The year was 2007. I just finished the photo diary project called My Little Dead Dick with my lover at the time. I was completely burned out. I no longer wanted to expose my life (or my penis) anymore.
One day I came up with the idea to document the madness and wonders of China leading up to the Olympics. Behind the dirty, rough exterior, which most visitors only seem to notice, was actually something very beautiful and exciting, which I wanted to share. At the same time, I wanted to prove to myself that I could be a serious photographer. I hung a rangefinder camera around my neck and even bought a camera bag. In the end, I looked like a dork, but I was ready.
My new project, Modern Times was going to be a challenge because up until then, I had only photographed my friends and lovers. I had no idea how to go about shooting strangers. That I would soon find was an art in itself.
The first two months were pathetic. Once when I was walking back to the subway station from Fake Disneyland, I took a photo of two men on a motorcycle. Immediately they began yelling at me, but I shrugged them off and continued walking. A few seconds later, I looked over my shoulder, and there they were, making a U-turn at the intersection and heading in my direction. Like in the movies, I began to run. By the time I got to the subway entrance, both men hopped off the bike and chased after me. As I ran down the stairs as fast as I could, I hid my camera in my coat pocket in case they were going to break it.
The two men caught up and kept pulling my shirt and demanded to know what I was doing. I pretended not to speak Chinese, but was not very good at lying. Eventually the two men gave up. After I had gotten away unscathed, I realized that in order to shoot strangers, you needed to have a tougher heart than the one I had.
When winter arrived, I visited my friends up north in Harbin, which is the coldest place in the country. It was so cold that your piss would freeze as well as your camera.
When the weather got warmer, I took a train to the countryside to the southern part of China. It was the exact same time when the monks were protesting in Tibet and when the government blocked access to the area to everyone. Everyday I saw many army trucks passing by on their way out west for a crackdown.
On my first day in the city of Guilin, I went to a famous park and saw many people looking down into a lake. I asked someone what they were all staring at, and that person pointed into the water. When I looked closely and realized it was a naked human corpse, a chill went up my spine, but at the same time, like everyone else, I couldn’t help feeling excited.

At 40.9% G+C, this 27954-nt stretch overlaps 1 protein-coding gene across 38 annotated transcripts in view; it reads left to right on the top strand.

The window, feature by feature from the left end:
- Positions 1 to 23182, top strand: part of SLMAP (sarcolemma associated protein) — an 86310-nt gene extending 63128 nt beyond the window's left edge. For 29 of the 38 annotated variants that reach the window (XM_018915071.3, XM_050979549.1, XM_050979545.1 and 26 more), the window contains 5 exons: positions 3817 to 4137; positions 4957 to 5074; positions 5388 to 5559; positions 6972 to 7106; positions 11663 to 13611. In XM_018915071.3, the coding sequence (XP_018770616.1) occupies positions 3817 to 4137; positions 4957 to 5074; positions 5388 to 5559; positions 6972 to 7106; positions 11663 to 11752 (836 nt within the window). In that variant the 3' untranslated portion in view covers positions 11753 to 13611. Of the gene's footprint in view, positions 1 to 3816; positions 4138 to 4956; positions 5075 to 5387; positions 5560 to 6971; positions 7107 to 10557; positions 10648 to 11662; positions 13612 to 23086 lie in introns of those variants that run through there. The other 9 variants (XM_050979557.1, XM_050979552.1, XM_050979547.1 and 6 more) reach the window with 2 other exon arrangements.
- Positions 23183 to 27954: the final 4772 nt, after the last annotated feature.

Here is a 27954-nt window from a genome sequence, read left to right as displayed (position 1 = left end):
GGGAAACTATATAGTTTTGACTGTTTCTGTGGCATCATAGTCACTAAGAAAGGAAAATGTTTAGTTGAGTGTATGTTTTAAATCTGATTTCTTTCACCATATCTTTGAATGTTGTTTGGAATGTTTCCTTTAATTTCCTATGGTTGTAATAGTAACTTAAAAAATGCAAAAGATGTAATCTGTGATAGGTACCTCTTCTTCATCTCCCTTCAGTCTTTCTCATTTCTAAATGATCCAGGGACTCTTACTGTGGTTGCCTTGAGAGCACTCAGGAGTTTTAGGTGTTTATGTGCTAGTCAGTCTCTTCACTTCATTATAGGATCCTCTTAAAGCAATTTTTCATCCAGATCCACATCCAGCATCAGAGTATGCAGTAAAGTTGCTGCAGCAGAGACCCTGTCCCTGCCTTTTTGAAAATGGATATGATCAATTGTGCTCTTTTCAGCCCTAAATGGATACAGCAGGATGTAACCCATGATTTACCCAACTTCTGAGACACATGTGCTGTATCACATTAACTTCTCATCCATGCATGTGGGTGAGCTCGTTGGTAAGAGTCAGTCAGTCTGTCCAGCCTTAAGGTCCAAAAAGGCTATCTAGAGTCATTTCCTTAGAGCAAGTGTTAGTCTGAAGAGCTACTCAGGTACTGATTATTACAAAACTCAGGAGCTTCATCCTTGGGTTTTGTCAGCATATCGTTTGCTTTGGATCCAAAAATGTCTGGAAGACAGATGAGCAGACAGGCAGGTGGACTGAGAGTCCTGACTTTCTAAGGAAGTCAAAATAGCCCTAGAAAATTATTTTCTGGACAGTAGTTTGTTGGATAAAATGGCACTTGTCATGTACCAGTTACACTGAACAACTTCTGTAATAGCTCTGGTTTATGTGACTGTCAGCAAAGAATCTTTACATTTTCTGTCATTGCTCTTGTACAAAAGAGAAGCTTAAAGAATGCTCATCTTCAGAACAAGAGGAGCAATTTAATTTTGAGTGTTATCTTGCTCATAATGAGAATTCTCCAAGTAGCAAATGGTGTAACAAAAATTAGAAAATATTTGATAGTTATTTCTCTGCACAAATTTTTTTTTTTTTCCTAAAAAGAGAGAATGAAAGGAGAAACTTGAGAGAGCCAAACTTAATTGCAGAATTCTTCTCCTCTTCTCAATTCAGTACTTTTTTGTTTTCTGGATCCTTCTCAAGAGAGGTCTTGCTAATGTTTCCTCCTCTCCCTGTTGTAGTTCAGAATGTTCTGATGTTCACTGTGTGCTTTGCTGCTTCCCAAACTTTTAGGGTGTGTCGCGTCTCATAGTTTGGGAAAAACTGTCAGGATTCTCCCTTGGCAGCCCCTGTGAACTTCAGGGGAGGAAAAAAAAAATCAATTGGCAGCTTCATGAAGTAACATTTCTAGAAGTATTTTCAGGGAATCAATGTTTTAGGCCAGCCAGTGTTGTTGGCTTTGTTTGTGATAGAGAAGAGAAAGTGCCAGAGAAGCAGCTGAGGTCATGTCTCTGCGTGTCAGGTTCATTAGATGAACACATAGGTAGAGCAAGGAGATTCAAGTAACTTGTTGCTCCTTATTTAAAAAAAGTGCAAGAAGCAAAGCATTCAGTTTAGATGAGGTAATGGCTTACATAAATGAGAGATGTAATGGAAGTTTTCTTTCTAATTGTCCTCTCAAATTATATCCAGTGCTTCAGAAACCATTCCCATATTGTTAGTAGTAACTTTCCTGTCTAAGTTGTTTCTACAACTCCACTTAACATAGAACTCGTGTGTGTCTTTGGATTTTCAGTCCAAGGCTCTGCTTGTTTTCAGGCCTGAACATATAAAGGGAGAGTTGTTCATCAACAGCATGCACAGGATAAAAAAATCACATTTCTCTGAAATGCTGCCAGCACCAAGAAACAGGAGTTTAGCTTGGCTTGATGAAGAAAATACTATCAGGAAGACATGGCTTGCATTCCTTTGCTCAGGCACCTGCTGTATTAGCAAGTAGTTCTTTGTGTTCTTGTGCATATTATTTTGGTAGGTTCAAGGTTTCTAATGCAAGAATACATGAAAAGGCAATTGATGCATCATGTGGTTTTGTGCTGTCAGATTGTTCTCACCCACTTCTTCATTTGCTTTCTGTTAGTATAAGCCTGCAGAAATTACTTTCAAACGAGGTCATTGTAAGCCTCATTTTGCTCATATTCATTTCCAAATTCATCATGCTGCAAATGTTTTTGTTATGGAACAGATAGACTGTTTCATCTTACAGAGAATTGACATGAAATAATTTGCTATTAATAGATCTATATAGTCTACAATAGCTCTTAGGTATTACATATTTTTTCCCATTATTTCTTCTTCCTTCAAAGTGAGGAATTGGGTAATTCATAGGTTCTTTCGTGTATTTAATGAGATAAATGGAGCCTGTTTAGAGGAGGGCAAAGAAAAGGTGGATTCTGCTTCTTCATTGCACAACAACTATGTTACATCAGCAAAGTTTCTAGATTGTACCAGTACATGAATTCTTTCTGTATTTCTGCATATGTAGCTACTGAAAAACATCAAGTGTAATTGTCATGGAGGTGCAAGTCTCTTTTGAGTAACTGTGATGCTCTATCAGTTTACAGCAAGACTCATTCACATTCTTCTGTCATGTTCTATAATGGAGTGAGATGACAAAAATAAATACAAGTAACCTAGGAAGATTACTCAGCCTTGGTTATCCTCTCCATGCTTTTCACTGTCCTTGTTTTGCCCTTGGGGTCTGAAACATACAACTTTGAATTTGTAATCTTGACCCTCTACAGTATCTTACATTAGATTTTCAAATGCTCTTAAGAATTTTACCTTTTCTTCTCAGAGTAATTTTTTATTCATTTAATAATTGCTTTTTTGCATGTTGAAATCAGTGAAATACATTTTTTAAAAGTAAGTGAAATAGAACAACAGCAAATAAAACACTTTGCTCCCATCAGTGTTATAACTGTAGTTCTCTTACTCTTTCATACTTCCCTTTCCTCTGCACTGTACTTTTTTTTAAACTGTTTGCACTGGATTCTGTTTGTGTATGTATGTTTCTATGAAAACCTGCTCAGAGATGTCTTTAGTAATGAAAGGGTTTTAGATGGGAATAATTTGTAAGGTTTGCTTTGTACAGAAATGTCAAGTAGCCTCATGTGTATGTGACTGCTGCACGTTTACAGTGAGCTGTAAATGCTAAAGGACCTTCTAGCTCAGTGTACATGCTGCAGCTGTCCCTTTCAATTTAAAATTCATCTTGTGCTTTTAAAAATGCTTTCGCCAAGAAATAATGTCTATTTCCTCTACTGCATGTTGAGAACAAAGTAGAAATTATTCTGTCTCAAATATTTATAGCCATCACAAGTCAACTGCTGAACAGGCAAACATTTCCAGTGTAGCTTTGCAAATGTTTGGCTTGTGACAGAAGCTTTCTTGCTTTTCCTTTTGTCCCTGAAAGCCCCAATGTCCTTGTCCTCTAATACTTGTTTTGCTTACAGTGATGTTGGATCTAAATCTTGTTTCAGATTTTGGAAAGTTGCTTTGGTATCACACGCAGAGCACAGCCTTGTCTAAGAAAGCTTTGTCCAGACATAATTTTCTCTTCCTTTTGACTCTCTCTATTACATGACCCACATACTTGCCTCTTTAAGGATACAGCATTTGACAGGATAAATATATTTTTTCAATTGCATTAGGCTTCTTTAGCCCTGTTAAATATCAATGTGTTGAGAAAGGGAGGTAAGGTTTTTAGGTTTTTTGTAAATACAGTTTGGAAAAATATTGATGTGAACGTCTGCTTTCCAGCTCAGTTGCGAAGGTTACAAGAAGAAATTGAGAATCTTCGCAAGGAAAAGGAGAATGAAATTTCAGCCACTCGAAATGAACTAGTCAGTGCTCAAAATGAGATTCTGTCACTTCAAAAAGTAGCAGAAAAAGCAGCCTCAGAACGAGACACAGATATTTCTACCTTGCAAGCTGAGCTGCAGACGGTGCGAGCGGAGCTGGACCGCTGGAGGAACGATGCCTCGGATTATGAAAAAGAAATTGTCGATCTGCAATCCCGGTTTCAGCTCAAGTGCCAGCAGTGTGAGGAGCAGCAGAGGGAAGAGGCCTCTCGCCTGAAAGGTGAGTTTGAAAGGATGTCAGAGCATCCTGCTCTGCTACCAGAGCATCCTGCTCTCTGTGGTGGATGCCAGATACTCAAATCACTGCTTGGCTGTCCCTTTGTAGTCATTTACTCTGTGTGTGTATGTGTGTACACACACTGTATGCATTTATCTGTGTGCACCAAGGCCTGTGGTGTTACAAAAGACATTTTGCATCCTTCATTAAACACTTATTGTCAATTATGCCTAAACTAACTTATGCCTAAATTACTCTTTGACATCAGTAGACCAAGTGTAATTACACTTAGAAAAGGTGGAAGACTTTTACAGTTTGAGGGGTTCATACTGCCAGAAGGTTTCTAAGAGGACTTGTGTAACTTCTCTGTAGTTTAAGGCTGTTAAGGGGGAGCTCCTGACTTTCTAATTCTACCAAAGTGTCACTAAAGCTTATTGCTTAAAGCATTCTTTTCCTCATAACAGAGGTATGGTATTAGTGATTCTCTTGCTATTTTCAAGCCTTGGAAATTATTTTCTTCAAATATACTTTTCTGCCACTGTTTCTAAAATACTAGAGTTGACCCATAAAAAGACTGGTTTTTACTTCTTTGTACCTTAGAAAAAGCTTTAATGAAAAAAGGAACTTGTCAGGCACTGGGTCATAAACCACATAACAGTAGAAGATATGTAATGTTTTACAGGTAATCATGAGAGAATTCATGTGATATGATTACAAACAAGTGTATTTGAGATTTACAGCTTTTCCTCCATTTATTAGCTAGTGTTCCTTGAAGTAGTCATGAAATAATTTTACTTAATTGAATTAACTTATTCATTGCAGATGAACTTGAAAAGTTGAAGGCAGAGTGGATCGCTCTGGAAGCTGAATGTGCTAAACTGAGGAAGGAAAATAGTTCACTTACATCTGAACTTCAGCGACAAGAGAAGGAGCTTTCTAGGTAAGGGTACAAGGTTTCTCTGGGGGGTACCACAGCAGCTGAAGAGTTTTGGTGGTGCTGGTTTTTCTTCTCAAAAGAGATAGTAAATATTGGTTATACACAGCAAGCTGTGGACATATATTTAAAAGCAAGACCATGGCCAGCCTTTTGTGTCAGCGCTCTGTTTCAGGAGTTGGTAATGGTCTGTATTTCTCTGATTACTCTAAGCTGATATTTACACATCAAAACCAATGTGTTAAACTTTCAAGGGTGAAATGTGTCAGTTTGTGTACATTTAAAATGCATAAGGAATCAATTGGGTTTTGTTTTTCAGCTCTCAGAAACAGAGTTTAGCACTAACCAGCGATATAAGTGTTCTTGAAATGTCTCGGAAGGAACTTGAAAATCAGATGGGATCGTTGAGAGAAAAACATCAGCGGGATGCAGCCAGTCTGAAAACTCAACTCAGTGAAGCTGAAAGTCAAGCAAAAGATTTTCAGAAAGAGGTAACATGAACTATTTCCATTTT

Right after that dead body incident, my girlfriend and I got invited to a festival in France. It was there I met photographer Ume Kayo. I showed her my photos from Modern Times and we were both amazed how similar our work was. Soon we became good friends even though we could barely understand each other.
After France, my girlfriend and I broke up and I moved to Japan, so that was the end of Modern Times. In Tokyo, I posted some photos online, but besides the UFO picture, Modern Times did not get a very big response after all that hard work. To be honest, when it was finished, I didn’t really liked the project, and in a way, thought it was a failure.
Four years later, the publisher, Nanarokusha and I met at a café. They told me that they wanted to make Modern Times into a book. I did my best to convince them to do another project, but they were set on it. I went home and revisited all my photos again. Now older and wiser, I realized that they were right and then grew excited again about the project as well.
Soon after, Nanarokusha gave me a list of designers to choose from. Immediately I knew that I wanted the great Yorifuji Bunpei, and then once we heard that his team was on board, we began the slow, exhausting process of making Modern Times into a book.
And the rest is history.
Photographs & Text: Patrick Tsai
Series/Book: “Modern Times”
Modern Times Book is Available at: http://www.bathyspherebooks.com/
Awards: Best of 2012 by Time Magazine